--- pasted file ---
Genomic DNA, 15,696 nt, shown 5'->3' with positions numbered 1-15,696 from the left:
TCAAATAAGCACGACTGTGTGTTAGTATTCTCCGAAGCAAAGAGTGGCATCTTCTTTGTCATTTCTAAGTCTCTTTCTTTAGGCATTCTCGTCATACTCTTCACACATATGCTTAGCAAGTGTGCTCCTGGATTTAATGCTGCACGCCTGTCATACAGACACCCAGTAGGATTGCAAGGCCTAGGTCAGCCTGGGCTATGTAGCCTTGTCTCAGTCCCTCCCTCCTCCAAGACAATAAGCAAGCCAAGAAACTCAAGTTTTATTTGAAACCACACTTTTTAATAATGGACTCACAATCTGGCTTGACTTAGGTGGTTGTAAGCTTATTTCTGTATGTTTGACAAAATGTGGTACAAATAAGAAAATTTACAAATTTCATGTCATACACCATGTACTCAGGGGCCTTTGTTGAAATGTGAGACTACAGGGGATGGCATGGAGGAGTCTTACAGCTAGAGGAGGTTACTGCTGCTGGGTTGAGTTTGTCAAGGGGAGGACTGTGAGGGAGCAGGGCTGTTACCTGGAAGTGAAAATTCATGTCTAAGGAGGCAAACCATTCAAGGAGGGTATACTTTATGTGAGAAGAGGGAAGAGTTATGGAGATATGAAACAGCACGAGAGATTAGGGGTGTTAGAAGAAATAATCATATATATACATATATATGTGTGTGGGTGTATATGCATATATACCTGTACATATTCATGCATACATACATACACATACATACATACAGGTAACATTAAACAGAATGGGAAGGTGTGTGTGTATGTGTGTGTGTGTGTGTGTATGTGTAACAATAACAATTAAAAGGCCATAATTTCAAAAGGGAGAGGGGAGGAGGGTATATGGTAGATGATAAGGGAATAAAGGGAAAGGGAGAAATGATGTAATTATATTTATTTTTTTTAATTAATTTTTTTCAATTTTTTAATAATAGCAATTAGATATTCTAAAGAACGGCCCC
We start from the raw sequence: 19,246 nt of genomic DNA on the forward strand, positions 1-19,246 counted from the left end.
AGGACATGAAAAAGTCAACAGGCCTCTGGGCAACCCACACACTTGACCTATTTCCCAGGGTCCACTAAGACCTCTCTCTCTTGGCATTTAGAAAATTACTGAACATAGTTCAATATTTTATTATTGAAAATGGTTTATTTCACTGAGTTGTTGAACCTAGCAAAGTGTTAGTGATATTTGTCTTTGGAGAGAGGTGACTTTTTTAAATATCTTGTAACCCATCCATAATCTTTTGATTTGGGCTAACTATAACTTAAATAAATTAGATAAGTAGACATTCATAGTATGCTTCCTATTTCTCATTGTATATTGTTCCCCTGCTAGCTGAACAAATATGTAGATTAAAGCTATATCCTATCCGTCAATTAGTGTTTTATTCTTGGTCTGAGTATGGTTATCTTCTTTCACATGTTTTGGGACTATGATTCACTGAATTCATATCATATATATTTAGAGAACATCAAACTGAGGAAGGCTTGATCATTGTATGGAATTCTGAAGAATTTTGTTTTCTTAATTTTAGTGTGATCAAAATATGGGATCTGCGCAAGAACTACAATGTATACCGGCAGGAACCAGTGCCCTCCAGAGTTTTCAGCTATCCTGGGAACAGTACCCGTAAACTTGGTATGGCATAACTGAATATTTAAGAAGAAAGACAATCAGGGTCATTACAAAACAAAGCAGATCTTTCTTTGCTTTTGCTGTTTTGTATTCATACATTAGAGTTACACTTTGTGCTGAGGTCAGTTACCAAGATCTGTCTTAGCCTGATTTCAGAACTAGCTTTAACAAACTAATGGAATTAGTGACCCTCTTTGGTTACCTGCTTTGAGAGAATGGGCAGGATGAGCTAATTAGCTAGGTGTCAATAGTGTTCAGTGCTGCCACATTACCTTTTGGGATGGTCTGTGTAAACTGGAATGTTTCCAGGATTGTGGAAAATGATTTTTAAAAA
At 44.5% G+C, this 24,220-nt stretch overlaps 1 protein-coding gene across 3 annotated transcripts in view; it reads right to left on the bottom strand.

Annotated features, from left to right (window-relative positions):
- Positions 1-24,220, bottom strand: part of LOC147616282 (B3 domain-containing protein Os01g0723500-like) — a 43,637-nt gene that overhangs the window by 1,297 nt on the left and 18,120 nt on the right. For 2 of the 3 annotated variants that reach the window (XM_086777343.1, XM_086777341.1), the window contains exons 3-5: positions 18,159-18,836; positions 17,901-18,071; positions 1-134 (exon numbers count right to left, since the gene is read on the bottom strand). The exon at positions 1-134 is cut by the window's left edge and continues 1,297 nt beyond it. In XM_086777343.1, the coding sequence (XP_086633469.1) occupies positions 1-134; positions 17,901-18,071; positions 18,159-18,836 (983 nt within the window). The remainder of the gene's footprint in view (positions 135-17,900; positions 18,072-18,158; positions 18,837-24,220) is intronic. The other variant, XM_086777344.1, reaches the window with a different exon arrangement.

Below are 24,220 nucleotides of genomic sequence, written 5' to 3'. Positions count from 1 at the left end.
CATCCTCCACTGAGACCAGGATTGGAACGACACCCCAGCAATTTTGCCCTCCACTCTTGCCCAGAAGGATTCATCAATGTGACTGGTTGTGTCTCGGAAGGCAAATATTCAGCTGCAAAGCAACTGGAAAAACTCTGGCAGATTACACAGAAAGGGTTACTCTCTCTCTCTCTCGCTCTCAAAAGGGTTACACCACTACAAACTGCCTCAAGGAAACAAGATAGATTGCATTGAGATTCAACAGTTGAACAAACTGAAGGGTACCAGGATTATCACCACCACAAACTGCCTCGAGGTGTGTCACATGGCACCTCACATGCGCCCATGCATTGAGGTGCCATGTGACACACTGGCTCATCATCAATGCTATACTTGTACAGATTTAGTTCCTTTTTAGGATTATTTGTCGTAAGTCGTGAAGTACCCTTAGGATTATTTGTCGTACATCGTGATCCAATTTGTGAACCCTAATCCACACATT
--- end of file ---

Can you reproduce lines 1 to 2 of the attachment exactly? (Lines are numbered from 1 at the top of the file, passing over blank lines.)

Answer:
Genomic DNA, 15,696 nt, shown 5'->3' with positions numbered 1-15,696 from the left:
TCAAATAAGCACGACTGTGTGTTAGTATTCTCCGAAGCAAAGAGTGGCATCTTCTTTGTCATTTCTAAGTCTCTTTCTTTAGGCATTCTCGTCATACTCTTCACACATATGCTTAGCAAGTGTGCTCCTGGATTTAATGCTGCACGCCTGTCATACAGACACCCAGTAGGATTGCAAGGCCTAGGTCAGCCTGGGCTATGTAGCCTTGTCTCAGTCCCTCCCTCCTCCAAGACAATAAGCAAGCCAAGAAACTCAAGTTTTATTTGAAACCACACTTTTTAATAATGGACTCACAATCTGGCTTGACTTAGGTGGTTGTAAGCTTATTTCTGTATGTTTGACAAAATGTGGTACAAATAAGAAAATTTACAAATTTCATGTCATACACCATGTACTCAGGGGCCTTTGTTGAAATGTGAGACTACAGGGGATGGCATGGAGGAGTCTTACAGCTAGAGGAGGTTACTGCTGCTGGGTTGAGTTTGTCAAGGGGAGGACTGTGAGGGAGCAGGGCTGTTACCTGGAAGTGAAAATTCATGTCTAAGGAGGCAAACCATTCAAGGAGGGTATACTTTATGTGAGAAGAGGGAAGAGTTATGGAGATATGAAACAGCACGAGAGATTAGGGGTGTTAGAAGAAATAATCATATATATACATATATATGTGTGTGGGTGTATATGCATATATACCTGTACATATTCATGCATACATACATACACATACATACATACAGGTAACATTAAACAGAATGGGAAGGTGTGTGTGTATGTGTGTGTGTGTGTGTGTATGTGTAACAATAACAATTAAAAGGCCATAATTTCAAAAGGGAGAGGGGAGGAGGGTATATGGTAGATGATAAGGGAATAAAGGGAAAGGGAGAAATGATGTAATTATATTTATTTTTTTTAATTAATTTTTTTCAATTTTTTAATAATAGCAATTAGATATTCTAAAGAACGGCCCC